George Marsh in his diary (page 9) refers to his grandfather (John Milbourne, 16??-1722 ) and notes that he worked for a Captain Townsend. George says that his grandfather was a good penman and so presumably worked for Captain Townsend as his secretary. They seem to have had a lot of adventures together including surviving a shipwreck. What is a little unclear is exactly who this Captain Townsend is, as he is initially referred to as Captain Townsend but later on he is referred to as Sir Isaac Townsend and he becomes based in Portsmouth as a Commissioner of the Navy. It is probably safe to assume that Captain Townsend and Sir Isaac Townsend are the same person and that this is Sir Isaac Townsend (16??-1731). He was married to Elizabeth, daughter of Anthony Storey, apothecary of London. Sir Isaac is buried inside Winchester Cathedral. His memorial is very large and is located centrally on an an inner wall on the south side of the Cathedral. The memorial faces south. There is a long inscription all written in latin.
M.S. / ISAACI TOWNSEND equitus aurati / qui
muniis nauticis per sexaginta annos functus est / Mari / Per triginta quinque
annos in Classe Regia versatus fuit / in Qua
Plurimis Principalibus praefuit navibus / Navarchus Dignissimus / terra / unus e primariis rei Navalis procurandae praefectis / Per viginti et quinque annos extitit / Rei
Navalis vere Providus / utpote Ubique et Mari, et Terra / Principi et patriae vere Fidus / in omni Vitae Studio Vir Probus et Integer / Obiit vicesimo-sexto die Maii; Anno
Salutis 1731o/ Aetatis 75o / Gravissimi Doloris Hoc posuit Monumentum / Moerens Vidua.
Sacred to the memory of Sir Isaac Townsend, who was employed in naval duties for 60 years. At sea, he spent 35 years in the Royal Navy, in which he commanded many principal ships of the line, a most distinguished commander. On land, he was one of the leading officers in naval procurement for 25 years. [He had] real foresight in naval matters. At all times and in all places at sea and on land he was truly loyal to his sovereign and country. In every aspect of life [he was] an upright and honest man. He died on the 26th day of May, in the year of salvation 1731, aged 75. His grieving widow placed this memorial of her very deep grief.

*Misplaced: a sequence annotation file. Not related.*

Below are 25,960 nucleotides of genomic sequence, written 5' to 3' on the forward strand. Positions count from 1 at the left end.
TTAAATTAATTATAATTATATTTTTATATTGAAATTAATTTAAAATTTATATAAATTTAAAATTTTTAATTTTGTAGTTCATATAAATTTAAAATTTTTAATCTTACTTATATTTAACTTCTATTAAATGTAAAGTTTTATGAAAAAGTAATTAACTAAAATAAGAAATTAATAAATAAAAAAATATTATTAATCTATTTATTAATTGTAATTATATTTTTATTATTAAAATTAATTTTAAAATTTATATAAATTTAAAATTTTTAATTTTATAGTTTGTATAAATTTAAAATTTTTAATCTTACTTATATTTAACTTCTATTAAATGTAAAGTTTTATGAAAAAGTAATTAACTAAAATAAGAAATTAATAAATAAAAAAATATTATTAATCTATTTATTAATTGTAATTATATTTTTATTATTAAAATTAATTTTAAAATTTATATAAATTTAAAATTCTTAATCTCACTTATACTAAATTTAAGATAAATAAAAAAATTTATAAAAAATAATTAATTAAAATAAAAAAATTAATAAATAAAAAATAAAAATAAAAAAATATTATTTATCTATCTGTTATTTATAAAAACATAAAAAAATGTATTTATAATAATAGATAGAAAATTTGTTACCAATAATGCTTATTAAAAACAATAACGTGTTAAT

Her memorial on the back reads as
Here lies Dame Elizabeth Townsend, who was the beloved wife of Sir Isaac Townsend, four and forty years, and almost four his widow. She was a most affectionate wife of uncommon piety, prudence and economy. She was hospitable to strangers and friends, and in truth was mistress of many other virtues. But in no time of her life did she appear more glorious than in her last moments, when she perceived the approaches of inevitable death with invincible courage, and overcame its finishing stroke with a well grounded and truly Christian assurance of a blessed immortality. She died on the twenty fifth of March 1735.
It should be noted that there is another Sir Isaac Townsend who was also in the navy and so pops up in historic records. He is a nephew and started his naval career working for Sir Isaac. This is Adm Sir Isaac Townsend (1685c-1765), who married Elizabeth, daughter of William Larcum, surgeon of Richmond. This younger Sir Isaac had a very adventurous naval career and was later MP for Portsmouth (1744-1754) and Governor of Greenwich Hospital (1754-1765). In 1757 he became Admiral of the White and he was later senior Admiral on the list. His portrait is in the Greenwich Maritime Museum. He is remembered for holding Admiral John Byng under arrest, prior to his court-martial and subsequent execution at Portsmouth in 1757.
Later, 26 July 1796 (page 178 of the diary), George Marsh notes 'Spencer George Townshend Gent, produced his Warrant as paymaster of the contingencies of the Navy Office and Receiver of Fees, with an allowance of three hundred pounds a year'. Perhaps this Spencer George Townshend is related but his name is spelt differently?
There was also another person in the Navy
with a similar family name; George Townshend (1715-1769).
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